My Path to Chiang Mai – John Quinn
I want to confide to you my reasons for falling head-over-heels for an old, hot, occasionally wet, sometimes dusty but never boring lover: Chiang Mai.
Way back in 1990 I backpacked from Australia back home to the UK. Travelling through the Nusa Tenggara islands of Indonesia I met lots of travelers heading in the opposite direction who told me tales of wonderful and amazing Thailand. Through Singapore and Malaysia the stories continued until the day I finally arrived at the Thai border. I looked across and not only anticipated but also imagined the great experiences I was about to meet, so what a disappointment when I finally arrived. People seemed unfriendly and greedy in the south; Koh Samui was the same; Bangkok made me consider going home.
I decided to give Thailand one last shot and go trekking from a northern city called Chiangmai, or was it Chieng Mai. I wasn’t really interested in the name though, as I was going there for mountain walks with hill-tribe people. However (this is a very big however), I was absolutely charmed by the people, sights, smells, food and culture of this place I now know is called Chiang Mai. It was love at first sight.
Reluctantly leaving Thailand I moved on to Hong Kong and Macau. From Macau I took the night boat to China, well Guangzhou to be exact. From there I traveled by train to Beijing to catch the Trans-Siberian express to Moscow and then on to Berlin and finally home. It was an amazing adventure that changed the way I looked at life. Years passed in provincial-town England and despite a well-paid job, nice house just outside London and a beautiful(ish) girlfriend, there was something missing.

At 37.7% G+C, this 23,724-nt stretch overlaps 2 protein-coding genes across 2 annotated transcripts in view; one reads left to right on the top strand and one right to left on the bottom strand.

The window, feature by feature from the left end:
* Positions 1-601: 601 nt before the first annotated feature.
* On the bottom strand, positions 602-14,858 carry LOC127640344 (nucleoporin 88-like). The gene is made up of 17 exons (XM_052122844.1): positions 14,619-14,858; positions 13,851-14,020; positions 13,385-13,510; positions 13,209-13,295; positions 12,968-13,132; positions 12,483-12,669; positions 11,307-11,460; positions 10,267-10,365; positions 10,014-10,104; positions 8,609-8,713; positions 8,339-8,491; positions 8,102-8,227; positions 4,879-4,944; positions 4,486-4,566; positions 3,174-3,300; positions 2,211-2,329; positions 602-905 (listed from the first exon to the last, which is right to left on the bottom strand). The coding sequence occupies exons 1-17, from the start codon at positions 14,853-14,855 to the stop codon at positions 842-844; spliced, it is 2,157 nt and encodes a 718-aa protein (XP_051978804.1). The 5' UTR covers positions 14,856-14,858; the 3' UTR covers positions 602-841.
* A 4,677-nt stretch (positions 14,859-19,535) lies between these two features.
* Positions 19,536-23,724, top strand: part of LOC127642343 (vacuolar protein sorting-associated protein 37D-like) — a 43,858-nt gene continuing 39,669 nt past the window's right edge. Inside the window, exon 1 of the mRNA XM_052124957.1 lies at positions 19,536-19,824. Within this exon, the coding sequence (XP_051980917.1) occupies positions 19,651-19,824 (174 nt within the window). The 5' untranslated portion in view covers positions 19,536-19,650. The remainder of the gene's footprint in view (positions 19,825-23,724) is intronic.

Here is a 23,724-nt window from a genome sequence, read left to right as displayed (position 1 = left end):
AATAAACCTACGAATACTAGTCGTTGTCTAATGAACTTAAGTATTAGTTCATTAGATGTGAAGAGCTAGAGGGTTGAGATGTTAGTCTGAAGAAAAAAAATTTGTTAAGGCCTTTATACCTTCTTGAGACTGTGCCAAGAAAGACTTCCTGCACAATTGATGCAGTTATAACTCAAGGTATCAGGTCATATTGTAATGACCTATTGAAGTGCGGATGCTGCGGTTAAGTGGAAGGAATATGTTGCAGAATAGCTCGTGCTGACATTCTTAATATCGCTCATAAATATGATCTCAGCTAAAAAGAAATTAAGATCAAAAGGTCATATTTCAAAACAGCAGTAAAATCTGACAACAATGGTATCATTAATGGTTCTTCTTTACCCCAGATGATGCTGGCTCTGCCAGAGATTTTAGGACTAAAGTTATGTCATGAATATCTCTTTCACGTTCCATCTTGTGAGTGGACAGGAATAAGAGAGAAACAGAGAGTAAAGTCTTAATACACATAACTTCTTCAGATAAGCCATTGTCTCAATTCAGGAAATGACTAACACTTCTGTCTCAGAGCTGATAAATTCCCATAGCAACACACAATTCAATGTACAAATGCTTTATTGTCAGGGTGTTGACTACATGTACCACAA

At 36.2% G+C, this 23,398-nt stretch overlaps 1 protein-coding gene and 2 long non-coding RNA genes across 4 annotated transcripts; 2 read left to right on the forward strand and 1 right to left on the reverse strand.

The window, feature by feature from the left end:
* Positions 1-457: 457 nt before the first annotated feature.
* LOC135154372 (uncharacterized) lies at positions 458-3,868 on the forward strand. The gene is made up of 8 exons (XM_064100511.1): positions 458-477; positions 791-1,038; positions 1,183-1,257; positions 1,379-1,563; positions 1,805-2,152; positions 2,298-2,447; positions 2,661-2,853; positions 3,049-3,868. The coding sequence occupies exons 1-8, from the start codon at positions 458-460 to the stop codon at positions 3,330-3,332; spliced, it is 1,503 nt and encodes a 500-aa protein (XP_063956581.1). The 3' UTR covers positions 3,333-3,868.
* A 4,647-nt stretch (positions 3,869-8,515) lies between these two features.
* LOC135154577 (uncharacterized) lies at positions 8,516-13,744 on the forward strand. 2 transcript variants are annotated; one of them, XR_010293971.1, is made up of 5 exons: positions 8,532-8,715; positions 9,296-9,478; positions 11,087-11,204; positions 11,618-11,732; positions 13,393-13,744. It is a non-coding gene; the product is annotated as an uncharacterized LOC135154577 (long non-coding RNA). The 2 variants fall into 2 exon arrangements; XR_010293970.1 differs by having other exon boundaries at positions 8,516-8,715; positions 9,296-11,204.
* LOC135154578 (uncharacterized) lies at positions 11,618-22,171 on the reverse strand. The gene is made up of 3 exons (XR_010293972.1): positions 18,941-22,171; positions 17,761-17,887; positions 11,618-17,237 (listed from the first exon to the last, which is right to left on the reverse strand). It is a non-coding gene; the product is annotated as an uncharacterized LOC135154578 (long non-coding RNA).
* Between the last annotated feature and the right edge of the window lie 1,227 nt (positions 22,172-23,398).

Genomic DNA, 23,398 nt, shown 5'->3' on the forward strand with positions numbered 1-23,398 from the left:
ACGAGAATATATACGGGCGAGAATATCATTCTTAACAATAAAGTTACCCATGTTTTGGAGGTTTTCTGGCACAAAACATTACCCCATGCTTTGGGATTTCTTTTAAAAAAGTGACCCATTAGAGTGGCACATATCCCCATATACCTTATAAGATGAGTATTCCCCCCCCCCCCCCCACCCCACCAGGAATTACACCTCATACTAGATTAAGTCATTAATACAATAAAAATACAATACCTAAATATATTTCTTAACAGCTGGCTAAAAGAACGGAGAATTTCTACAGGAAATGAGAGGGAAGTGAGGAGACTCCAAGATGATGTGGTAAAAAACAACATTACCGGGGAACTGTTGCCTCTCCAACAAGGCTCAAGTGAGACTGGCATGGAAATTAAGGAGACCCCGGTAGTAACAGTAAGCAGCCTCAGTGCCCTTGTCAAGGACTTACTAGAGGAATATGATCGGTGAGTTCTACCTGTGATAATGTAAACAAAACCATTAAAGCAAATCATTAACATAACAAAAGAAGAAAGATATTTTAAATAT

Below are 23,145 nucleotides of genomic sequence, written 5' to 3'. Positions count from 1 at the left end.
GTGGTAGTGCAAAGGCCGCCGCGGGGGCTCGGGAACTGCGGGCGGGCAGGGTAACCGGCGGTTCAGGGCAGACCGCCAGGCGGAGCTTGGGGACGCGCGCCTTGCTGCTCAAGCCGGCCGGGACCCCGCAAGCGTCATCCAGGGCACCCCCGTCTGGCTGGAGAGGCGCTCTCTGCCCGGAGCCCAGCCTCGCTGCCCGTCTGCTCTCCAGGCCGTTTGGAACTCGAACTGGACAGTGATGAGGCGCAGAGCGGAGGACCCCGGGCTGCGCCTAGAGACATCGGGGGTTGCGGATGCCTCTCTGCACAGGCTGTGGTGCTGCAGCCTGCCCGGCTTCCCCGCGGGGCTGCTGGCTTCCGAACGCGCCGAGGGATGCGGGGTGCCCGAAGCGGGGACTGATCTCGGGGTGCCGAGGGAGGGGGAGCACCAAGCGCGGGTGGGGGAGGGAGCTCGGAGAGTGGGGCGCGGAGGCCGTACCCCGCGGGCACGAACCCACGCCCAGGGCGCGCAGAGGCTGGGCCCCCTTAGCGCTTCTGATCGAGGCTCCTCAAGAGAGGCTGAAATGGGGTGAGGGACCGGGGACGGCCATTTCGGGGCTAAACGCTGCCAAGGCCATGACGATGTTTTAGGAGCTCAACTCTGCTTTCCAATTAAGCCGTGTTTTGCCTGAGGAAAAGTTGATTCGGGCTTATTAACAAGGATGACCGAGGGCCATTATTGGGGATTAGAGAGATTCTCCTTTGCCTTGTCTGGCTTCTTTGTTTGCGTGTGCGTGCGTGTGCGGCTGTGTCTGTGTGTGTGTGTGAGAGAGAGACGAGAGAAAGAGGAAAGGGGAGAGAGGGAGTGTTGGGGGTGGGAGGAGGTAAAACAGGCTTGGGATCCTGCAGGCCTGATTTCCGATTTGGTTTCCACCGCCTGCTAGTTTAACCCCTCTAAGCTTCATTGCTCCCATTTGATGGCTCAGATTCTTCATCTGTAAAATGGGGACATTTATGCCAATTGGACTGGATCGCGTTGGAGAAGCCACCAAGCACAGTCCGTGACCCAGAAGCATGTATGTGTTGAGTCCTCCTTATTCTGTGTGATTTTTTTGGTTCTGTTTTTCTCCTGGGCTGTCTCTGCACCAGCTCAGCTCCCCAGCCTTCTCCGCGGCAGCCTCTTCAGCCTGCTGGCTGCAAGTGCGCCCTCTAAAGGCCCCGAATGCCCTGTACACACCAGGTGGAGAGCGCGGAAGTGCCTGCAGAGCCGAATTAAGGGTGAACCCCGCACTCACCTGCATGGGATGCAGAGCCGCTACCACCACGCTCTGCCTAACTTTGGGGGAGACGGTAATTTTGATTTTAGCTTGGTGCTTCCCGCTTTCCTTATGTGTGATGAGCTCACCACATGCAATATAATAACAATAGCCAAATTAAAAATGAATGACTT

As the 90s progressed I more and more understood that the only time I had truly felt alive was when I was shoe-stringing my way through Asia in 1990. However, I was now trapped. I felt I couldn’t just walk away from a pretty good job. In addition, there was my mortgage and also the woman I planned to marry to consider. Eventually one day while driving home after another 12-hour day, the internal pressure to change something exploded. The girlfriend was ditched. A flight was booked. My house was leased to a nice young couple. A Lonely Planet book for India was purchased. A year was then spent doing and seeing things in India that made Harrison Ford’s adventures in The Raiders of the Lost Ark seem mundane. As the year drew to a close and thoughts of the flight home grew stronger, I started to panic. I knew a life of mortgaged marital bliss in the suburbs wasn’t, and would never be, me anymore.
Like a corny plot twist in a Hollywood movie, life dealt me a couple of aces while traveling on a rickety old bus in Sri Lanka. I had sat next to two English teachers who worked in Bangkok, and their tales of teaching in the Big Mango enthralled me. I left the bus knowing that this was the path I was going to take. Anyway, cutting a long story short that included a TEFL course, an English exotic dancer, Benidorm, a few tears and a temporary job in a dry-cleaning ‘factory’, I was on my way to Thailand a couple of months later with a well-deserved 120-hour TEFL certificate. I planned to head to my favorite city in Asia from my 1990 adventure. I landed at Don Muang airport at 1:47pm on October 21st 1999 and was on the Khao San road night bus to Chiang Mai a day later. Since then there has not been a single regret regarding my decision to make this break and relocate my life to Asia.
My first year in the north was spent intentionally avoiding too much work. After a year in India I was going to party, and work would just get in the way. However, I had enough teaching hours from a language school job to cover living costs and finance a Honda-dream lifestyle. Through a friend, I got my foot in the door at the British Council teaching centre. A 2-year full-time contract and fixed salary followed and financed a nicer apartment and a growing bank balance. The bank balance was blown when I took a 6-month holiday at the end of my contract. I managed to travel around Thailand and visit Laos, Cambodia and Burma while still keeping an apartment in Chiang Mai. It was worth the expense. I then became a Director of Studies at another school before starting my own school around 6 years ago. I am still a school owner, but my day job since 2006 has been TEFL trainer.
This article was first published 11 December 2010 on ajarn.com